The four-minute mile barrier stood for decades. Experts believed the feat could be achieved only in perfect weather — 68 degrees and no wind, and on a hard, dry clay track. But Bannister did it on a wet track in cold weather.

Just 46 days after Bannister’s success, John Landy, an Australian runner, broke the barrier again, with a time of 3 minutes 58 seconds. A year later, three runners broke the four-minute barrier in a single race. Over the last half century, more than a thousand runners have beaten a time once thought impossible.

Two Wharton School professors, Yoram Wind and Colin Crook asked, ‘how did so many runners smash the four-minute barrier after Bannister became the first to do it?’ Their answer was that the mental model is what changed. The runners of the past had been held back by a mindset that said they could not surpass the four-minute mile. When that limit was broken, the others saw that they could do something they had previously thought impossible.

Last week I was working with a group of leaders on how to build mental resilience. When exploring how a fixed idea impacts performance, one of the leaders suggested treating beliefs as we would a scientific hypothesis. A working scientific hypothesis is a provisionally accepted idea proposed for further research, in a process beginning with an educated guess or thought. 

On the other hand, our beliefs tend to represent the truth to us, until disproven. The error in that approach is that cognitive biases will seek out information consistent with what we already hold to be true and so lessen the likelihood of identifying contra-indicators. 

If, instead, we were to hold them as a scientist would hold a hypothesis, we’d remain curious about how and when to test them, and what the result might be. We’d be more open, perhaps, to reworking the hypothesis so as to achieve a more positive outcome.

I use my ‘Compassion Continuum’ in just such a way. It works on the principle that our brain attaches a ‘label’ to our work colleagues, friends and family, easily and early. The ‘label’ summarises their characteristics and tendencies based on those which have the greatest immediate impact on us. For example, Joe, my boss is ‘difficult and demanding’. My long-time friend, Maheshri is only interested in what’s going on in her own life. Paul, my direct report, has poor attention to detail.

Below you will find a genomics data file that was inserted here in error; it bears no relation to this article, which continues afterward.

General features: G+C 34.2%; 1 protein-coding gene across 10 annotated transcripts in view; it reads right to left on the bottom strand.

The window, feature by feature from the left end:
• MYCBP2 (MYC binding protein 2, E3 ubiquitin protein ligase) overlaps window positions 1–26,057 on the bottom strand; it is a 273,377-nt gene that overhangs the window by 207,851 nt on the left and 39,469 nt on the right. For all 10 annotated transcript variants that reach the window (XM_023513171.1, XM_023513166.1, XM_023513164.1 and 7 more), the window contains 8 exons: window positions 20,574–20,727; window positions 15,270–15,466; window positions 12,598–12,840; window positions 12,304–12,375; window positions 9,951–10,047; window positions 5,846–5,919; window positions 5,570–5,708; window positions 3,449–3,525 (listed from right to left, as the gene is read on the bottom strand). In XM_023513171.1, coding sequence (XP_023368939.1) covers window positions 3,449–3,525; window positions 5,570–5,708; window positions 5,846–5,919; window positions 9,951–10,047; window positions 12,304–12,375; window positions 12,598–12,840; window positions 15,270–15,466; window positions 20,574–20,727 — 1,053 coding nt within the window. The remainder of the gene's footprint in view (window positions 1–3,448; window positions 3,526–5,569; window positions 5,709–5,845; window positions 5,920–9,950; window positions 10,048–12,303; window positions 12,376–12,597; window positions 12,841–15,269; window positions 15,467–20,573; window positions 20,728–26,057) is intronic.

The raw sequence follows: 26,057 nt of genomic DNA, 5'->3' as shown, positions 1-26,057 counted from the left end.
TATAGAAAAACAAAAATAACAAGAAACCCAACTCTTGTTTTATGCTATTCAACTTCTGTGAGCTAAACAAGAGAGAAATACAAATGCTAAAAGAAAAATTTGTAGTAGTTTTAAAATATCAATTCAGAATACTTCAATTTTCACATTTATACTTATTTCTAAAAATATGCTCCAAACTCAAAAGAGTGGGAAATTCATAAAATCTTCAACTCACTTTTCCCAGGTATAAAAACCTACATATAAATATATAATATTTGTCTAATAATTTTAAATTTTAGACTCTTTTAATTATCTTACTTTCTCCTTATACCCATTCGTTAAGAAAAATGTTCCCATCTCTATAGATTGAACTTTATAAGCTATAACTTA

The trouble with the crude ‘labels’ is that negative traits tend to hook our attention and predominate. 

An evenly balanced picture would represent Maheshri as sometimes self-interested and also great fun, with bags of energy and a keenness to help me out whenever I ask. Joe is direct – but he’s also very supportive and highly engaged in my development. Paul is sociable and outgoing and brilliant at building client relationships.

The ‘Compassion Continuum’ is an approach that allows you to discard the labels in preference for a hypothesis, which in turn will shift your mental lens and have you picking up data you’d previouslyhave missed. Here are three easy ways to shift from labels to hypotheses. 

  • Imagine the Continuum runs from left to right, with the negative end on the left and the positive on the right. Note the label you’re currently applying to the individual you have in mind, and mark where it falls on the negative to positive range. 
  • Next, choose a more positive belief (hypothesis) that is or could be true about him/her. Make sure the new belief generates positive emotions and images, rather than simply operating as a benign new label. Mark where that new hypothesis lands on the Continuum.
  • Now, focus on the new hypothesis and aim to test it every time you come directly or indirectly into contact with your ‘target’. Prepare for meetings with him/her by ‘revving up’ your emotions and energy with the new belief. Engage the new ‘lens’ when reading emails from him/her so that your cognitive biases are looking for evidence to test the new hypothesis.

You can apply this practice to new beliefs about you, too. Here are some new hypotheses you might like to apply. 

  • ‘I can give great presentations when I’m fully prepared and have thought about how to serve my audience.’
  • ‘I really do have interesting perspectives to share on this topic with the rest of the team.’
  • ‘I can build my confidence by looking for small ways to stretch myself every day.’
  • ‘I am good enough, and have a lot to offer to the team/my role/this project..’ 

Beliefs are levers. If the existing label opens a trap door on a relationship, why would you use it? Instead, look for empowering and positive levers – thoughts and ideas that are new, and ripe for testing, and have fun as the scientist of your own life. 

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